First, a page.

Rupert Murdoch is not a “fit person” to run a major international corporation, a committee of MPs said today.
The Commons Culture, Media and Sport Committee said Murdoch had exhibited a “wilful blindness” over the phone hacking scandal, and accused News Corporation of “huge failings of corporate governance”, saying its instinct had been “to cover up, rather than seek out wrongdoing and discipline the perpetrators”.
The report also accused three former senior News International executives - Les Hinton, Colin Myler and Tom Crone - of misleading the committee during its inquiries into the scandal. News International is News Corporation's newspaper publishing arm in the United Kingdom.
Hinton was found to have misled the committee in 2009 when he gave evidence about payments made to Clive Goodman - the former royal editor of the News of the World who was jailed for four months in 2007 over phone hacking.
Myler, a former editor of News of the World, and Crone, News of the World's former legal manager, were found to have misled the committee over knowledge that other members of staff had been involved in phone hacking.
The committee could now ask the House of Commons to decide if a contempt of Parliament had occured and if so, what the punishment should be.
The committee's report said: "The integrity and effectiveness of the select committee system relies on the truthfulness and completeness of the oral and written evidence submitted...The behaviour of News International and certain witnesses in this affair demonstrated contempt for that system in the most blatant fashion."
The committee found Rupert Murdoch's son James, News International's former executive chairman, had displayed “wilful ignorance” and a “lack of curiosity” over phone hacking.
It described as “simply astonishing” the fact he had not sought more evidence and information, and had maintained phone hacking was down to a single rouge reporter even after he authorised a £700,000 payout to Gordon Taylor, chief executive of the Professional Footballers' Association. It said the findings raised questions over his competence.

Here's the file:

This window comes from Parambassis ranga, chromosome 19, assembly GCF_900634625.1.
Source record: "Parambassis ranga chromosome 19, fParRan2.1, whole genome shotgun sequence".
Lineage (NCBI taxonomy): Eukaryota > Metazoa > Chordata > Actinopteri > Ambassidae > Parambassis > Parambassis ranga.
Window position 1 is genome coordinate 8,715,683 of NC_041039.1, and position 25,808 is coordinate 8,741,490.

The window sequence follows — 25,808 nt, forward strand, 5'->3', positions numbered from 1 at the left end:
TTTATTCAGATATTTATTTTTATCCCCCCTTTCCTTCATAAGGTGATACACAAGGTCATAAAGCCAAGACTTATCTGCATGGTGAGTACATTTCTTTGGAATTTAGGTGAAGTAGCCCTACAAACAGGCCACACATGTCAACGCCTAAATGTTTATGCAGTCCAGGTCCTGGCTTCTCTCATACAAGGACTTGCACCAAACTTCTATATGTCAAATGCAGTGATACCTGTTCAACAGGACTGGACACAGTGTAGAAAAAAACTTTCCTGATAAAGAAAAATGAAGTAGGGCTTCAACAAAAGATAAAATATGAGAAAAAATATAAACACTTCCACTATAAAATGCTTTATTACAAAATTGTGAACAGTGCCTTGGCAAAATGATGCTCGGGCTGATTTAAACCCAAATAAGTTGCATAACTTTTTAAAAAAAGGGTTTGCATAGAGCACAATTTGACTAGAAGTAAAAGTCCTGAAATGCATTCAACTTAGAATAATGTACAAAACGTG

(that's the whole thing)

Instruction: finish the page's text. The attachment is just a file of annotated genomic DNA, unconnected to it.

The committee said Rebekah Brooks, News International's former Chief Executive Officer, should accept responsibility for News of the World’s “indefensible behaviour” in its coverage of the investigation into the murder of schoolgirl Milly Dowler. Brooks was editor of News of the World at the time.
A spokesman for media regulator Ofcom said: “We note the publication of the Culture, Media and Sport Committee report. Ofcom has a duty under the Broadcasting Acts 1990 and 1996 to be satisfied that any person holding a broadcasting licence is, and remains, fit and proper to do so. Ofcom is continuing to assess the evidence - including the new and emerging evidence - that may assist it in discharging these duties.”
On Rupert Murdoch’s competence, the report said: “On the basis of the facts and evidence before the committee, we conclude that, if at all relevant times Rupert Murdoch did not take steps to become fully informed about phone hacking, he turned a blind eye and exhibited wilful blindness to what was going on in his companies and publications.
“This culture, we consider, permeated from the top throughout the organisation and speaks volumes about the lack of effective corporate governance at News Corporation and News International.